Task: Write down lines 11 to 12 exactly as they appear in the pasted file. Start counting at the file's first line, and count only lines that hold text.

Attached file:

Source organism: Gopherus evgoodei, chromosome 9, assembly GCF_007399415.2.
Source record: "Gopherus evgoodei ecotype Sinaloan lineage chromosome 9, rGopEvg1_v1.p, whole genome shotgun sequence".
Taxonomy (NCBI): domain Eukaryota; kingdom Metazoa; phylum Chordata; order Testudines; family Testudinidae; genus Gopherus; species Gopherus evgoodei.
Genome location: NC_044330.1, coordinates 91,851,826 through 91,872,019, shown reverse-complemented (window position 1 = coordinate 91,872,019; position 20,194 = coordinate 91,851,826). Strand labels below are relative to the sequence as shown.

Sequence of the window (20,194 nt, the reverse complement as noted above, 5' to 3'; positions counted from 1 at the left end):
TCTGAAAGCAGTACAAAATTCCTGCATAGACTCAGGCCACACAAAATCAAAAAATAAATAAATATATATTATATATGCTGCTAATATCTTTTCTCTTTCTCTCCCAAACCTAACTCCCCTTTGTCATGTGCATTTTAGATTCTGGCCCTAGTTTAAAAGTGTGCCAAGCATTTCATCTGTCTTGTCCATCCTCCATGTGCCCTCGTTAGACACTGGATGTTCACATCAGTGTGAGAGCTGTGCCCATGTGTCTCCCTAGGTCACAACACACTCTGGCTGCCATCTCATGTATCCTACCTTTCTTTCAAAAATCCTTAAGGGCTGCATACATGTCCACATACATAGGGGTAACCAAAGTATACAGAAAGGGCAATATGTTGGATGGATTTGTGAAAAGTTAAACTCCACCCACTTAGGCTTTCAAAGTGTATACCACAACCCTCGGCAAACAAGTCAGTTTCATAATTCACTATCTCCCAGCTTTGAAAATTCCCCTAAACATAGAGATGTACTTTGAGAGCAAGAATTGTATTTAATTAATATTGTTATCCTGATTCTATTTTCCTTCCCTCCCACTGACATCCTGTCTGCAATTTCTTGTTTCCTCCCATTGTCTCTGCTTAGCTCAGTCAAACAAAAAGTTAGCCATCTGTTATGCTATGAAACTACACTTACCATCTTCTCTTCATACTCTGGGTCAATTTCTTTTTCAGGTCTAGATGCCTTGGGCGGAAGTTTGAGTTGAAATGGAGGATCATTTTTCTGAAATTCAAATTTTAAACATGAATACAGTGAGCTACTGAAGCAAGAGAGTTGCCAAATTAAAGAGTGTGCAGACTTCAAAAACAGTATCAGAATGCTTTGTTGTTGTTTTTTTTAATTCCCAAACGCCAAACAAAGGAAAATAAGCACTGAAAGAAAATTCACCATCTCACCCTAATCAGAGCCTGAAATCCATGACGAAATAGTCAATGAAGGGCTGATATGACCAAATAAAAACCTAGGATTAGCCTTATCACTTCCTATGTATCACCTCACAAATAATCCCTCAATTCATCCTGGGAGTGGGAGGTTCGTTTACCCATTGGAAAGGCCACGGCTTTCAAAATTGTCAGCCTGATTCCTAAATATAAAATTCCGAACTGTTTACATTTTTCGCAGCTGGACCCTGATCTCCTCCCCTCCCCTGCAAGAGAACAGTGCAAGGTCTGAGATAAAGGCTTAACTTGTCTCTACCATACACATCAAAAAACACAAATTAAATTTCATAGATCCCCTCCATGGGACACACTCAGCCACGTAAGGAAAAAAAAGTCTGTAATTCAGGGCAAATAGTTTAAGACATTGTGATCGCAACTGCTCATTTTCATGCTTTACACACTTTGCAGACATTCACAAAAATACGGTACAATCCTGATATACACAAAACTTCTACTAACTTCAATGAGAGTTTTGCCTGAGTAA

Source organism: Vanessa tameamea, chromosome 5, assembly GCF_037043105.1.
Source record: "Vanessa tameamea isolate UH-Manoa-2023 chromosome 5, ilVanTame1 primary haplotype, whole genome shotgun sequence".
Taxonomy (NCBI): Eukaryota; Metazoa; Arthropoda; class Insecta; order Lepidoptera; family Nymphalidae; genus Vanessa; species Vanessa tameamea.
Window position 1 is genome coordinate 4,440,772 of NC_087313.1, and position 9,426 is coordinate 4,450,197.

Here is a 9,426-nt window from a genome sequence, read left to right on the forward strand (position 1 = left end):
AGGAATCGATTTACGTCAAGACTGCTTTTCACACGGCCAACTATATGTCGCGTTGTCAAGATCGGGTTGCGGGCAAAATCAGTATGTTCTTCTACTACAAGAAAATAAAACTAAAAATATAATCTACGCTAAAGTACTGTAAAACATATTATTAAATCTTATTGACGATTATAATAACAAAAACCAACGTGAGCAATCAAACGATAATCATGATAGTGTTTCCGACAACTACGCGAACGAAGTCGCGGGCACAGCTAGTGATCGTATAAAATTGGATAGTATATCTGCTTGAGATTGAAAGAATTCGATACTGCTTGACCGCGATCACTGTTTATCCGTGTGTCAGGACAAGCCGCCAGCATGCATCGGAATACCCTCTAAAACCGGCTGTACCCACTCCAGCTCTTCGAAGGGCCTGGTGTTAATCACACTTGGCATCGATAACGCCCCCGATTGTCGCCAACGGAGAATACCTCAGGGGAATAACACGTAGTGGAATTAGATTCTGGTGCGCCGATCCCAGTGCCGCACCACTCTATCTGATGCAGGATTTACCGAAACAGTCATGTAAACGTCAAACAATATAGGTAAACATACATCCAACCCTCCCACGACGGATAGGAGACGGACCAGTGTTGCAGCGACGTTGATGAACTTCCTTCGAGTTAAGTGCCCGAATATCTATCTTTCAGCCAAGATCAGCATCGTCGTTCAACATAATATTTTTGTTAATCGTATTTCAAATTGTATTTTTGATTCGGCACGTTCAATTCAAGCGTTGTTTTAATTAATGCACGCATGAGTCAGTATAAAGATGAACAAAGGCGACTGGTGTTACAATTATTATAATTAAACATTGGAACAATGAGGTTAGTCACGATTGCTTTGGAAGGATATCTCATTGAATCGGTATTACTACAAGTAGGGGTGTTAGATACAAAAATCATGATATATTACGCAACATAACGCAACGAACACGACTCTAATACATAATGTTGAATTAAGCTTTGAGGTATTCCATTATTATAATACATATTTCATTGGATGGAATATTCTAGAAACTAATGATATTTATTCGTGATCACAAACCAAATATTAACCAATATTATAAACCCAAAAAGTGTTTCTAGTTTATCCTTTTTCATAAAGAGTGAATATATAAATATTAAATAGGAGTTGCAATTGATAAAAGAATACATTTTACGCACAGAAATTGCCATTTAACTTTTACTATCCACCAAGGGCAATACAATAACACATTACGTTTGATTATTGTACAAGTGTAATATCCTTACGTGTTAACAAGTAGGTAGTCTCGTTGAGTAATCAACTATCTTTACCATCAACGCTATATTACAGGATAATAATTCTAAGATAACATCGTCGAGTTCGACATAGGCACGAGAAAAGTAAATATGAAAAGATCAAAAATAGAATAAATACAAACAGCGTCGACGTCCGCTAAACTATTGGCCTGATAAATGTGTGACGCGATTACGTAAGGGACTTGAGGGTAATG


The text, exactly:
Here is a 9,426-nt window from a genome sequence, read left to right on the forward strand (position 1 = left end):
AGGAATCGATTTACGTCAAGACTGCTTTTCACACGGCCAACTATATGTCGCGTTGTCAAGATCGGGTTGCGGGCAAAATCAGTATGTTCTTCTACTACAAGAAAATAAAACTAAAAATATAATCTACGCTAAAGTACTGTAAAACATATTATTAAATCTTATTGACGATTATAATAACAAAAACCAACGTGAGCAATCAAACGATAATCATGATAGTGTTTCCGACAACTACGCGAACGAAGTCGCGGGCACAGCTAGTGATCGTATAAAATTGGATAGTATATCTGCTTGAGATTGAAAGAATTCGATACTGCTTGACCGCGATCACTGTTTATCCGTGTGTCAGGACAAGCCGCCAGCATGCATCGGAATACCCTCTAAAACCGGCTGTACCCACTCCAGCTCTTCGAAGGGCCTGGTGTTAATCACACTTGGCATCGATAACGCCCCCGATTGTCGCCAACGGAGAATACCTCAGGGGAATAACACGTAGTGGAATTAGATTCTGGTGCGCCGATCCCAGTGCCGCACCACTCTATCTGATGCAGGATTTACCGAAACAGTCATGTAAACGTCAAACAATATAGGTAAACATACATCCAACCCTCCCACGACGGATAGGAGACGGACCAGTGTTGCAGCGACGTTGATGAACTTCCTTCGAGTTAAGTGCCCGAATATCTATCTTTCAGCCAAGATCAGCATCGTCGTTCAACATAATATTTTTGTTAATCGTATTTCAAATTGTATTTTTGATTCGGCACGTTCAATTCAAGCGTTGTTTTAATTAATGCACGCATGAGTCAGTATAAAGATGAACAAAGGCGACTGGTGTTACAATTATTATAATTAAACATTGGAACAATGAGGTTAGTCACGATTGCTTTGGAAGGATATCTCATTGAATCGGTATTACTACAAGTAGGGGTGTTAGATACAAAAATCATGATATATTACGCAACATAACGCAACGAACACGACTCTAATACATAATGTTGAATTAAGCTTTGAGGTATTCCATTATTATAATACATATTTCATTGGATGGAATATTCTAGAAACTAATGATATTTATTCGTGATCACAAACCAAATATTAACCAATATTATAAACCCAAAAAGTGTTTCTAGTTTATCCTTTTTCATAAAGAGTGAATATATAAATATTAAATAGGAGTTGCAATTGATAAAAGAATACATTTTACGCACAGAAATTGCCATTTAACTTTTACTATCCACCAAGGGCAATACAATAACACATTACGTTTGATTATTGTACAAGTGTAATATCCTTACGTGTTAACAAGTAGGTAGTCTCGTTGAGTAATCAACTATCTTTACCATCAACGCTATATTACAGGATAATAATTCTAAGATAACATCGTCGAGTTCGACATAGGCACGAGAAAAGTAAATATGAAAAGATCAAAAATAGAATAAATACAAACAGCGTCGACGTCCGCTAAACTATTGGCCTGATAAATGTGTGACGCGATTACGTAAGGGACTTGAGGGTAATG